On August 21, 2013, it was reported that chemical weapon attacks took place in Ghouta, a suburb northeast of Damascus, Syria. While United Nations investigators have had limited access to the area, death toll estimates range from 322 to 1,729, with U.S. intelligence reporting 1,429. Doctors without Borders reported about 3,600 patients at local hospitals had “neurotoxic symptoms” from the attack.
Responses from political leaders include:
- U.S. President Barack Obama – he is considering a “limited, narrow act... we're not considering any open ended commitment. We're not considering any boots on the ground approach",
- French President François Hollande -”France is ready”,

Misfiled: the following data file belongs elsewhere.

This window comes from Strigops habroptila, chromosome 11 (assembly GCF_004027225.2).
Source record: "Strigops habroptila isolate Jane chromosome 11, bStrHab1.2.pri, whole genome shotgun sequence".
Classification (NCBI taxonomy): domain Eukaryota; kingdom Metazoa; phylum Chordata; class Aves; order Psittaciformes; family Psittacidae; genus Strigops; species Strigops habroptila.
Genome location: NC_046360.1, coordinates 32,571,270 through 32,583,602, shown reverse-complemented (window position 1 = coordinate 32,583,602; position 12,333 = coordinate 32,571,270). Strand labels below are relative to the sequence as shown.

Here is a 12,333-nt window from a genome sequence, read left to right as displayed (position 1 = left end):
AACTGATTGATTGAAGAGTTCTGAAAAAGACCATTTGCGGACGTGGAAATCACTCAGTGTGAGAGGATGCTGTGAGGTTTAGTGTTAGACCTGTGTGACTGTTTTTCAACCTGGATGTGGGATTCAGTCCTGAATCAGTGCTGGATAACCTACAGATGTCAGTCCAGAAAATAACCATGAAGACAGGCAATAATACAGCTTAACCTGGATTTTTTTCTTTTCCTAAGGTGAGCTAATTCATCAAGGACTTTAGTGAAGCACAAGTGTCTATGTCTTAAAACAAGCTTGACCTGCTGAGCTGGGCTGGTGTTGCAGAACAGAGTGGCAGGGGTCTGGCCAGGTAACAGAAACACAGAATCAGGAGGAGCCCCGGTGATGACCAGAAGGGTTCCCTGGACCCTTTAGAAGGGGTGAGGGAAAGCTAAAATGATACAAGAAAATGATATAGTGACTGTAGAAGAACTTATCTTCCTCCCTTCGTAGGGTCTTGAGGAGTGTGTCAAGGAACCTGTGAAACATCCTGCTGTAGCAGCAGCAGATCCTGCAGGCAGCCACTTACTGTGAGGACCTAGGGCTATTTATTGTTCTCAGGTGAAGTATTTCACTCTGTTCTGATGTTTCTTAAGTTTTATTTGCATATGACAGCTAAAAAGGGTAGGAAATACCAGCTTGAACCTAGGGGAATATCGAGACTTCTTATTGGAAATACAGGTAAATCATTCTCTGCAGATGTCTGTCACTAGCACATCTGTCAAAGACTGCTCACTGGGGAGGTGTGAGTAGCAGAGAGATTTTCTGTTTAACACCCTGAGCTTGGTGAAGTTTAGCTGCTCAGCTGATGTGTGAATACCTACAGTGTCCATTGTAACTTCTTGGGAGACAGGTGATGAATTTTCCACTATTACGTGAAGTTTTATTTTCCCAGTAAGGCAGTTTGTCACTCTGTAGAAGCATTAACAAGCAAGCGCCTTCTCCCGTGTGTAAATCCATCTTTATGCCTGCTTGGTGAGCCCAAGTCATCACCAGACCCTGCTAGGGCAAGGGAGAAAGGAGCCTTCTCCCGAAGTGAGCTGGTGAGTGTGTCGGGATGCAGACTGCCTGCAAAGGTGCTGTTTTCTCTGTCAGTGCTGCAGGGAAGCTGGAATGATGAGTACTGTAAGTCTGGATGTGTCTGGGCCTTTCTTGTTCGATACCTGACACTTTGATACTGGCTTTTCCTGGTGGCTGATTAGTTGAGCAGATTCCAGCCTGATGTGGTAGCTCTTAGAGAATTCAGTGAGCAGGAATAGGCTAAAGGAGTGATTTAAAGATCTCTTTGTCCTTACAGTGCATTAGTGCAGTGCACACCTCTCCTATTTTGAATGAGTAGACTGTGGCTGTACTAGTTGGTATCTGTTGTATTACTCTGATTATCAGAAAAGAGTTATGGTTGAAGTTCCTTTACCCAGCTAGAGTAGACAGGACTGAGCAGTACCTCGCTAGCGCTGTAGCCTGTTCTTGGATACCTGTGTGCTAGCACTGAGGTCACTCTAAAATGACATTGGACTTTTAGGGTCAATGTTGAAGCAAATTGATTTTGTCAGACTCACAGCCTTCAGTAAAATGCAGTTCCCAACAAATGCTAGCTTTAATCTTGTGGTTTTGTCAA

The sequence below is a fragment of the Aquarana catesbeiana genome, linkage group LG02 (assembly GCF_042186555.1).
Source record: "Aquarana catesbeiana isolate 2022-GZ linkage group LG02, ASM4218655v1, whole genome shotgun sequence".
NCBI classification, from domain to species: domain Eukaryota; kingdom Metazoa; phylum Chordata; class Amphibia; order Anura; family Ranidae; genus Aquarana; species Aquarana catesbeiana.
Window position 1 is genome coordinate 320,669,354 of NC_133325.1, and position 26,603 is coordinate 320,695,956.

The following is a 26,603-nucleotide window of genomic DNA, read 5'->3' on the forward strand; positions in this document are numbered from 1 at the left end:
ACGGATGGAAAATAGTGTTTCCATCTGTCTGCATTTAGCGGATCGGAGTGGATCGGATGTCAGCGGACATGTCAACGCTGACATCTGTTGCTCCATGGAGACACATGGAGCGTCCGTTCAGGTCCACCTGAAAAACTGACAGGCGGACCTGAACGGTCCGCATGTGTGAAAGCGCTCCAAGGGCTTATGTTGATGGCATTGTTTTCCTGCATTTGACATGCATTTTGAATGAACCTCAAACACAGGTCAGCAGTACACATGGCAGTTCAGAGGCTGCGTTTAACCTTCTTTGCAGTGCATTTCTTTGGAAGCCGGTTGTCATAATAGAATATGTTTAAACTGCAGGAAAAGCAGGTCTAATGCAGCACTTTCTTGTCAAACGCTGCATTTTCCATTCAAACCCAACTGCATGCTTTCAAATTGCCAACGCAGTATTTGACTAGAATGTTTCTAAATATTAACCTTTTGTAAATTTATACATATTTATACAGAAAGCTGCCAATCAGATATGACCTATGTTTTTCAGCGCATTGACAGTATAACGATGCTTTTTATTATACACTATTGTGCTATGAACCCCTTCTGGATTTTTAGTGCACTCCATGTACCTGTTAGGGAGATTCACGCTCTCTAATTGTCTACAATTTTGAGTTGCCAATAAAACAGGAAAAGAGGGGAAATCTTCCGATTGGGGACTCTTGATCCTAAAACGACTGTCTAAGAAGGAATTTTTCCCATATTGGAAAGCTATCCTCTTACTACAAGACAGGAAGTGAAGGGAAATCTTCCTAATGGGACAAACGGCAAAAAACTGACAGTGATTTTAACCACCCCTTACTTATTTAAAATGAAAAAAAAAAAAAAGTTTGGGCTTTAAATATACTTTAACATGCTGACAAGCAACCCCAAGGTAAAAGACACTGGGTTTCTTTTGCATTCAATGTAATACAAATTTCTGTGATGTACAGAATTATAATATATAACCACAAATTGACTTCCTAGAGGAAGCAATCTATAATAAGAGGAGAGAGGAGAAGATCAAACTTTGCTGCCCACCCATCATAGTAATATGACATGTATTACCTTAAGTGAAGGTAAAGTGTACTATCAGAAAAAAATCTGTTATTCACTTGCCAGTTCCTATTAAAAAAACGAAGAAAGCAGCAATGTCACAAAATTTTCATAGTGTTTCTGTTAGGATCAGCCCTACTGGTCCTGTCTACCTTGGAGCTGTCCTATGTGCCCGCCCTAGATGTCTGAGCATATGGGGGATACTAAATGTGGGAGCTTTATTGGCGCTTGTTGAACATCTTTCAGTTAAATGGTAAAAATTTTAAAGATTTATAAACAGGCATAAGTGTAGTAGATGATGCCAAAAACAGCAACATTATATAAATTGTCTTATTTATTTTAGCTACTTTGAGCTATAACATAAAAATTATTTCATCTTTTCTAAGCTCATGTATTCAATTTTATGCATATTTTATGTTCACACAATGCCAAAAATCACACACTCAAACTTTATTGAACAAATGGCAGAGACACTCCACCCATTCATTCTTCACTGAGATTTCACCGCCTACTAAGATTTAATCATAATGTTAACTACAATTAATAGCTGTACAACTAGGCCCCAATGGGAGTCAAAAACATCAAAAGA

- British Prime Minister David Cameron - "I understand the deep skepticism that my colleagues in parliament and many members of the public have about British involvement in Syria. I hope this doesn't become the moment where we turn our back on the world's problems",
- a representative for German Chancellor Angela Merkel - "there has been no request to us for a military commitment, and a German military commitment has never been considered by the government” and
- Russian President Vladimir Putin - “"we have to remember what has happened in the last decades, how many times the United States has been the initiator of armed conflict in different regions of the world … did this resolve even one problem?"
While military intervention into Syria is controversial, questions to consider include:
- how will a U.S. military strike change the Syrian President’s tactics?
- could violence expand into other countries?
- how would a destabilized Syria change Middle East dynamics?